Why?  Well the families _did_ (come to) know each other over the years.  Elliot it turned out did know, quite well, where in South Central Los Angeles Rowena and her family lived.  And Rowena's family did clearly know him -- as perhaps the "somewhat arrogant white guy" who probably did the driving when he and his wife did _very occasionally_ take their grand-daughter down to Rowena and her family so that she could see them.  And Rowena would have known that Elloit's wife would have been doing most of the raising of Eloise anyway.  Finally, Rowena may have honestly mistrusted men.  After all, Reggie's father (her previous husband/boyfriend), had been killed for unknown reasons earlier, and Reggie himself had (even by her own estimation) not turned out well.  Finally, she would have seen Elliot's non-involvement in Eloise's upbringing prior to his wife's death.

So ... there it is.  Rowena's concern for her grand-daughter is initially dismissed out-of-hand by Elliot.  BUT Rowena and her family were _more_ than just "Reggie" and even more than just "Reggie and Rowena."  She had a large family.  She herself is _hard working_.  We discover that she owns TWO HOUSES OUT THERE IN SOUTH CENTRAL L.A. AND _FIVE_ BUSINESSES (okay some run out of her garage but FIVE LEGITIMATE BUSINESSES).  Beyond this, she had a brother,  Jeremiah (played by Anthony Mackie) WHO WAS A LAWYER.  SO ... Rowena and her family were not _defenseless_ anymore.  And so they took Elliot to court ... over custody of Eloise.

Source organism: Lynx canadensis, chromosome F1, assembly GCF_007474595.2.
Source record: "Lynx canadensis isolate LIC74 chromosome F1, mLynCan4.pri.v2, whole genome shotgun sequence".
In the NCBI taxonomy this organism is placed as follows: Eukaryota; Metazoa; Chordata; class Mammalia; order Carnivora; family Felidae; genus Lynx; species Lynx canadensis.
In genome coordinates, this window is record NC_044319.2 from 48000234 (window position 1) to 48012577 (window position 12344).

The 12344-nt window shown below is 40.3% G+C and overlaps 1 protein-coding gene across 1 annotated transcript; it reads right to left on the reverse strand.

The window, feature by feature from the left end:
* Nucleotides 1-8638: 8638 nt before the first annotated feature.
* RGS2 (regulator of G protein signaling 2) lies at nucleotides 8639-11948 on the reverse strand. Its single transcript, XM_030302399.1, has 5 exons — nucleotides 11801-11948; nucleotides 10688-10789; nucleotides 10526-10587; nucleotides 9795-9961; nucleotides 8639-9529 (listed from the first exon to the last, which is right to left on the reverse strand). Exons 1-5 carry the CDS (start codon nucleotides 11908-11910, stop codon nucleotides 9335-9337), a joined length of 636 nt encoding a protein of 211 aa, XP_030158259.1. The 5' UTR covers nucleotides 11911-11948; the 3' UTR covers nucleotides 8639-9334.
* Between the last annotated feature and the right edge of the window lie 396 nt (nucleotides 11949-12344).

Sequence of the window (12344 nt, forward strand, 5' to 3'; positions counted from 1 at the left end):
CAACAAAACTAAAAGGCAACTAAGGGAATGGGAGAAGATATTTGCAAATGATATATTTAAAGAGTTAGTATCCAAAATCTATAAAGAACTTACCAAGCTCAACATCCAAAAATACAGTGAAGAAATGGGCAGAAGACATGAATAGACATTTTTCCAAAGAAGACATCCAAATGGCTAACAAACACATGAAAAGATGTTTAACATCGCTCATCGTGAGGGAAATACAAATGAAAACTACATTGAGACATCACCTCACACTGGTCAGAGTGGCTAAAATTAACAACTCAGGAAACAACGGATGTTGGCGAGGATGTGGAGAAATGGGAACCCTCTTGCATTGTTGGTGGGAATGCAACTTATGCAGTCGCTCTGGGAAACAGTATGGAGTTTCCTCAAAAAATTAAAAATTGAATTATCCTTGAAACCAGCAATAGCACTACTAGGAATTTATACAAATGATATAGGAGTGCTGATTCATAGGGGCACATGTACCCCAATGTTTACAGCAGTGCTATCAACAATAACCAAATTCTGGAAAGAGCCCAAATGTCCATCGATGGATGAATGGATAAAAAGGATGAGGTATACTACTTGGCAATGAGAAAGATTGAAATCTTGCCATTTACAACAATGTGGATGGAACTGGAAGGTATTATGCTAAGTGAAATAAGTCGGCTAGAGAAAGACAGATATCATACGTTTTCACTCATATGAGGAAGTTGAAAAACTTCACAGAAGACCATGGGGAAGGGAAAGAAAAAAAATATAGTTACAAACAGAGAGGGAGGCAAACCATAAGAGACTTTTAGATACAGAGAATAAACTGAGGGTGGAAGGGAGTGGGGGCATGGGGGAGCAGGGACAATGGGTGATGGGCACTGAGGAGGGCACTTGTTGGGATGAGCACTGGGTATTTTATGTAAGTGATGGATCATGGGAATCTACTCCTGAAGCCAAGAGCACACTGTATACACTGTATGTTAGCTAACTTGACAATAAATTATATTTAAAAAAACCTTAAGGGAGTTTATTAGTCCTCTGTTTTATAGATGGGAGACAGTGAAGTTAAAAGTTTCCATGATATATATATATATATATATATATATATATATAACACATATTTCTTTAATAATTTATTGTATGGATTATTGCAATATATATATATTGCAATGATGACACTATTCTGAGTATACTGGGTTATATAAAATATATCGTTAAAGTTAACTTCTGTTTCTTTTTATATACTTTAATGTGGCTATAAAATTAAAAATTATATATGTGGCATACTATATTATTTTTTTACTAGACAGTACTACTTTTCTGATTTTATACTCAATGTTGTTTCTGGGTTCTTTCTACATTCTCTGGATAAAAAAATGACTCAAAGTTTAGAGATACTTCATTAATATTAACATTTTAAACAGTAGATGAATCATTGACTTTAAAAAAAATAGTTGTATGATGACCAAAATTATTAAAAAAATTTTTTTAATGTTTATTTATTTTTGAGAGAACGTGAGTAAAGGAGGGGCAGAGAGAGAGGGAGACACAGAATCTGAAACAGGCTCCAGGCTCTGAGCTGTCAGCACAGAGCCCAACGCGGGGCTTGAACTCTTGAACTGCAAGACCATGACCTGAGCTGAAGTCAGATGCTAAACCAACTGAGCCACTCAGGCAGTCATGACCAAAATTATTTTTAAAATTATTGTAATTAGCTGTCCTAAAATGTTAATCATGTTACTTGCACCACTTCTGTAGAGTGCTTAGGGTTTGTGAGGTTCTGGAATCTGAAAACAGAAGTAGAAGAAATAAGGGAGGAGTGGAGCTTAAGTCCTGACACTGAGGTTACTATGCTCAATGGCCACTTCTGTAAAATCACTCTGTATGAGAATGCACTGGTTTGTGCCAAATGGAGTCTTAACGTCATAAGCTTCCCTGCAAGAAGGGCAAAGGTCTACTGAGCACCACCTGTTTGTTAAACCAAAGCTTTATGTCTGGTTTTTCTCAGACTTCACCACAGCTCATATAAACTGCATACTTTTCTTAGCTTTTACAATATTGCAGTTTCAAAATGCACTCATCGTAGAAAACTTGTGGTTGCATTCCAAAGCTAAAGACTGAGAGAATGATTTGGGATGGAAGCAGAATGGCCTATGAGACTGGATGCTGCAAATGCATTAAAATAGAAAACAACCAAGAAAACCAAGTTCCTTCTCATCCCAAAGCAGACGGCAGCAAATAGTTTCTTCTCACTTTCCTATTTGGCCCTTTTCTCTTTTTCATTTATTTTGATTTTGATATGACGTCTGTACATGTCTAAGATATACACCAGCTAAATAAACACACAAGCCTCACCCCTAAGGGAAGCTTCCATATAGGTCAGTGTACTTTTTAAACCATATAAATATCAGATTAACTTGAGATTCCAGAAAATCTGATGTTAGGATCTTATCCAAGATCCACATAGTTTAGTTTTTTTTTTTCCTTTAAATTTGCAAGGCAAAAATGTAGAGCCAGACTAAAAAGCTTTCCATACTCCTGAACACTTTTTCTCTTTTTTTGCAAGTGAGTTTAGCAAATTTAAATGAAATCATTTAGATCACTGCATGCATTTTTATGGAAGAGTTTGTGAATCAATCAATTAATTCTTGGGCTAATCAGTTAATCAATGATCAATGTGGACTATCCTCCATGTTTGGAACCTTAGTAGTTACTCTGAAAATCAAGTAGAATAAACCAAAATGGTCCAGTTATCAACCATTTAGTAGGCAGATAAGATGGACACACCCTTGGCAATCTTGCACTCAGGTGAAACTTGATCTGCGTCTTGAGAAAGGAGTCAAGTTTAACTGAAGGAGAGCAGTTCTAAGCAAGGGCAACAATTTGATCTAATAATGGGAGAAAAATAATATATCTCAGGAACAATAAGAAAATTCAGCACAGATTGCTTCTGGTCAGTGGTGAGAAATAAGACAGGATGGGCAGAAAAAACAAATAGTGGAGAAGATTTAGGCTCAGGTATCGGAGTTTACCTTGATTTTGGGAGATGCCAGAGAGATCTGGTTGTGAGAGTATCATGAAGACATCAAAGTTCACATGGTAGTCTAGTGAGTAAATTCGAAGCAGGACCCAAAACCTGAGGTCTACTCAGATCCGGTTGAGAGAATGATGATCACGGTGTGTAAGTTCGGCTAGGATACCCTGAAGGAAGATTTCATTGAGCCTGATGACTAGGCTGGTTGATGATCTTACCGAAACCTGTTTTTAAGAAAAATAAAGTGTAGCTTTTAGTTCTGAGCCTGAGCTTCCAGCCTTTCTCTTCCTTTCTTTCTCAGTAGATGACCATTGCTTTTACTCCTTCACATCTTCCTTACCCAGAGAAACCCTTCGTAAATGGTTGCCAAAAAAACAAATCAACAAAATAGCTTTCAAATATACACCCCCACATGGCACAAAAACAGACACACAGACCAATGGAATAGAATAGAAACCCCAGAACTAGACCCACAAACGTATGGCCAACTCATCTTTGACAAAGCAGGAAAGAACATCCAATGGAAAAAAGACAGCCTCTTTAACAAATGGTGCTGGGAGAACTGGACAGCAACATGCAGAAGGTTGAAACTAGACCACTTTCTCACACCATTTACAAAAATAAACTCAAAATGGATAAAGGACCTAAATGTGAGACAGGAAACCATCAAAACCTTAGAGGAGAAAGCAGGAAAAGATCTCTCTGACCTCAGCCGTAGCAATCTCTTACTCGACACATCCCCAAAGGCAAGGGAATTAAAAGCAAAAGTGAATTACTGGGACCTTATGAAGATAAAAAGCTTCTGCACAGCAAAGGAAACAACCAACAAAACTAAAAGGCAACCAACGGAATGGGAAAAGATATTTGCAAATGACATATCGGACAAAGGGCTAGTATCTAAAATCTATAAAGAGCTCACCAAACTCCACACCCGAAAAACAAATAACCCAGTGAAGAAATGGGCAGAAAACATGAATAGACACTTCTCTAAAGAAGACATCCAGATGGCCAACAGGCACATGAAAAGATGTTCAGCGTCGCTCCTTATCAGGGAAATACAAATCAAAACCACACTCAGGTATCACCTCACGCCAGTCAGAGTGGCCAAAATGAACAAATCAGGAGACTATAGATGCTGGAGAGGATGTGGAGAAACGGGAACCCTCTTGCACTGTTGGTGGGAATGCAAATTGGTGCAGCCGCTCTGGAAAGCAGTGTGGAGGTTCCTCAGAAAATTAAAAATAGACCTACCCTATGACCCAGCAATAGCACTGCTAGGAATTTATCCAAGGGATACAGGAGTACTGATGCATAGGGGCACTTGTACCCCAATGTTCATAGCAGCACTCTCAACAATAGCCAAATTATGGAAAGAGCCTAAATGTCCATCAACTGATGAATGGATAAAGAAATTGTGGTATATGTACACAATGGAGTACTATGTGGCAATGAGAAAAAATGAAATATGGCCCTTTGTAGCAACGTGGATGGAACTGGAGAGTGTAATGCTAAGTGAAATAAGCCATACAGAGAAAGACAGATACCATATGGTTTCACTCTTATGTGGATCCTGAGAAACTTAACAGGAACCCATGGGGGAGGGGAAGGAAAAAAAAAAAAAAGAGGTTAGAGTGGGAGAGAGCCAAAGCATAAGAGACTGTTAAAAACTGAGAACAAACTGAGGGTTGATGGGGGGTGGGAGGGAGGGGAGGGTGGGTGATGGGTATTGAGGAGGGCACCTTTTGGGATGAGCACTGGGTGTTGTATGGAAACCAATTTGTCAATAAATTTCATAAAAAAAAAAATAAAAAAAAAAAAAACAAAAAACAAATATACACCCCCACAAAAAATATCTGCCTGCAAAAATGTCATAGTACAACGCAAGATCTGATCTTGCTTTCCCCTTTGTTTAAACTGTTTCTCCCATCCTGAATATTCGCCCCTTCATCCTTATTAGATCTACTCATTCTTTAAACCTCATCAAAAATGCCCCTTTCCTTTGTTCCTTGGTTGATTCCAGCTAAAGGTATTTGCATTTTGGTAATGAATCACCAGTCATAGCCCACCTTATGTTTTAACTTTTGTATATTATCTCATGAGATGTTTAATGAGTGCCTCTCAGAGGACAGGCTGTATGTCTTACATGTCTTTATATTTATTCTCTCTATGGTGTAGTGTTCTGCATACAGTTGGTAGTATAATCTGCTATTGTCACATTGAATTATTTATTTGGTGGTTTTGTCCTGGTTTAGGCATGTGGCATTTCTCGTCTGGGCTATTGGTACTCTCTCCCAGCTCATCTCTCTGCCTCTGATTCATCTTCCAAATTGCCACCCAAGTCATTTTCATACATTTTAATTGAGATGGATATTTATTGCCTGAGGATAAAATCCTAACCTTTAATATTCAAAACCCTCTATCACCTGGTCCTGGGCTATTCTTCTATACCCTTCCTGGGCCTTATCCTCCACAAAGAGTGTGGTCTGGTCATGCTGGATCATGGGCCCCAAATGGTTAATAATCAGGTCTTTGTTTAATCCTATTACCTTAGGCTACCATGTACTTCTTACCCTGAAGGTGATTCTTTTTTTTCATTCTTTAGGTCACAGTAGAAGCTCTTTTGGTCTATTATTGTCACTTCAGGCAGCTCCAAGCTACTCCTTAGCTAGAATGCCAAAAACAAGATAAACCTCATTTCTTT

And the rest of the film ensues ...

 The film the proceeds, often painfully, through the objective failings and then misconceptions that both Elliot and Rowena / her family had of each other.

And the film does invite, again painfully, viewers, both black and white, to "grow"

African American viewers are "reminded" of the ENORMOUS DAMAGE THAT THE "REGGIES" IN THEIR MIDST DO TO ALL AFRICAN AMERICANS (But does _anybody_ need to be "reminded" of this? -- And there are plenty of pretty stupid WHITE "Bubba's" out there too...)

More interestingly perhaps, whites are reminded that if they say that they "don't like black people" that they really have to be _far more specific_ because while there was the troubled "Reggie" in this film, there are FOUR OR FIVE COUNTER EXAMPLES of AFRICAN AMERICANS WHO REALLY SHOULD BE EMBRACED and EVEN APPLAUDED BY THE LARGER (NATIONAL / WORLD) COMMUNITY:  There's (1) Rowena herself WITH HER TWO HOUSES and FIVE BUSINESSES.  She's A VERITABLE POSTER CHILD OF HARD-WORK AND ENTREPRENEURISM, (2) there's her brother WHO'S A SOLID, EVEN ERUDITE COURT ROOM LAWYER, (3) There's THE JUDGE, African-American, in the case (played by Paula Newsome) who's a PARAGON OF NO NONSENSE CALM DECORUM AND ORDER and (4) there's an earnest super-hardworking African college student named Duvan Araga (played by Mpho Kaoho) who Elliot hires to tutor Eloise with her school work after his wife dies, (5) Finally, there's the rest of Rowena's LOVELY LARGE FAMILY that's nice, smiling, supportive of each other and others, including Elliot (!), when in need.

So then if one says that one "doesn't like black people" WHICH OF THESE "BLACK PEOPLE" DOESN'T ONE LIKE?  AND THEN HONESTLY WHAT ABOUT THE OTHERS (!!)

So this is not a bad film ... just a very painful film and one that honestly probably would have benefited from the African American _input_ that it appears to otherwise advocate for.